Theenactment of stringent laws when purchasing firearms will enforce theuse of vigorous background checks and limit access to automaticfirearms is vital in avoiding unwarranted shootings by firearmowners. Congress failure to advocate such a measure cannot draw anyjustifications from the second amendment or all that it details.However, I should note that the amendment restrains the power ofgovernment to control the use of firearms. Stevens notes, a dominantimmunity jurisprudence within the courts and the misinterpretation ofthe 11th amendment to have distinct similarities. He adds that themisinterpretation spans to the second amendment. The ruling in thetwo cases, McDonalds, and Heller the adaptation of the secondamendment ensured that the federal government does not interfere withthe states’ power to regulate militia (Stevens, 2014). Thisbestowed the ultimate power to federal judges in making the finalrule on the validity of state regulation of both militia and citizensconcerning the use of firearms. The inconsistent result can becorrected by adding five words to the second amendment. The proposedwords will make the second amendment unambiguous thus it willconform to its original intent.

Stevensquotes the proposed second amendment as: “A well-regulated Militia,being necessary to the security of a Free State, the right of thepeople to keep and bear Arms when serving in the Militia shall not beinfringed,” Enthusiast argues that it is the right for civilians tohave the ability to protect themselves by acquiring firearms in alegal manner. Such an argument is true that it is proposed andprotected by the federal constitution. However, the argument by theenthusiast shall be nullified by the addition of the phrase: “whenserving in the militia” to the second amendment as proposed.Nonetheless, the proposed amendment will only stir up noises from thegun lobby. Moreover, it will merely do away with the possibility toprogress a person’s mistaken argument. It goes without saying thatthe public is bound to react emotionally to the cited massacres withthe possibilities of a strong emotional argument. Nonetheless, anyargument and or debate will be based on facts rather thanspeculations or fiction. The American constitution concerning thesecond amendment should encourage intelligent and selfless decisionsfrom its citizens. Moreover, profound decisions on all expectedremedies for what every citizen can perceive as a progressivenational tragedy.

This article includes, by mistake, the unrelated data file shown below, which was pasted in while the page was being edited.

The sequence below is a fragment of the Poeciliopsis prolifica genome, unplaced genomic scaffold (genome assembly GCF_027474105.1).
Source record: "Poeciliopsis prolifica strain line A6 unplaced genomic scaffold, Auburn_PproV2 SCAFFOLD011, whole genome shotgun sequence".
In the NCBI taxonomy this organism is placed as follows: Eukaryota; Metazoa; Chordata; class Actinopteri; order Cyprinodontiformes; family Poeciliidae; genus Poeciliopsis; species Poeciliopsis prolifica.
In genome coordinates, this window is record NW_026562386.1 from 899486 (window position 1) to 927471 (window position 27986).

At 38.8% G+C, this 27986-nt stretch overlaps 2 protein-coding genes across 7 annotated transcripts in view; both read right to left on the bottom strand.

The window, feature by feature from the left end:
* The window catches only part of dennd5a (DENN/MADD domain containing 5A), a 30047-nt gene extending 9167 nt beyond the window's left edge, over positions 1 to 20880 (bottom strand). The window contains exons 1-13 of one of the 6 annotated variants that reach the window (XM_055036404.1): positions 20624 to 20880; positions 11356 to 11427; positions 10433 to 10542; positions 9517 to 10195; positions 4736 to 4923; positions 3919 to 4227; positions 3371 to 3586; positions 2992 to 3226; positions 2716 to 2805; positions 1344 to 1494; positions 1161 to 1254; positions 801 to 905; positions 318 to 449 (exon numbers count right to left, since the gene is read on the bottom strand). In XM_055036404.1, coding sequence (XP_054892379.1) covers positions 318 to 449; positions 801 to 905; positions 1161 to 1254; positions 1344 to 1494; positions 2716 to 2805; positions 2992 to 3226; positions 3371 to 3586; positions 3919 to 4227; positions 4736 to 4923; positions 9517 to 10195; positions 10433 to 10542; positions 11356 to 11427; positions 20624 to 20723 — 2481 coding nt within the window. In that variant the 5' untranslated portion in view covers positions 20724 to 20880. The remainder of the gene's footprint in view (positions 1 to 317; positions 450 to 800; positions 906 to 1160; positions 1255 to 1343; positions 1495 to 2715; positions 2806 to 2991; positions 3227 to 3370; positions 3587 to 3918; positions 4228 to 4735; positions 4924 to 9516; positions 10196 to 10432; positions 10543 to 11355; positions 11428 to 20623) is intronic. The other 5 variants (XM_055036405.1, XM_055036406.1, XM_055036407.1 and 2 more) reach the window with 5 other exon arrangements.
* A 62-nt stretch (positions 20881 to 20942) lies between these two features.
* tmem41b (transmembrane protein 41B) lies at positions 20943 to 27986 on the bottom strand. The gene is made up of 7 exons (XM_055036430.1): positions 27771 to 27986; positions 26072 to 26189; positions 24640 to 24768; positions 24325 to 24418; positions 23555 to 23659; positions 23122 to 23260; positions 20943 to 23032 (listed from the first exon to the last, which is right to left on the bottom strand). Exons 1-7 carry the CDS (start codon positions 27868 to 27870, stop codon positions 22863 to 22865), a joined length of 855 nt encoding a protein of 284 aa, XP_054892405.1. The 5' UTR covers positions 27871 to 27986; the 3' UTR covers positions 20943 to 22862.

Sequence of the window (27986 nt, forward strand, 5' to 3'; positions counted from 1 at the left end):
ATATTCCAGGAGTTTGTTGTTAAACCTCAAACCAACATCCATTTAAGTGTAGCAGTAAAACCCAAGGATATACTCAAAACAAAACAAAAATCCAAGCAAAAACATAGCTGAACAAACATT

Thesecond amendment was conceived for the benefit of the Americans. Itssole purpose is to give the average citizen a fighting chance whenfaced with danger. They say that with great power comes greatresponsibilities. However, it is in human nature to perceive whatsuits them. The lack of adequate and explicit measures to strike abalance between freedoms to own firearms who is entitled to own oneremains a challenge. Furthermore, it is human nature to beunpredictable. Given that the control of what humans can do is beyondcontrol, and that some of the tragic massacres could have beenprevented, it seems viable to control the law than the people. Byamending the second amendment, federals have the power to manage theuse and accessibility to firearms. This will be a step in the rightdirection, but the ultimate solution lies in our hands.


Stevens,J. (2014). Thefive extra words that can fix the Second Amendment.WashingtonPost.Retrieved 30 April 2015, from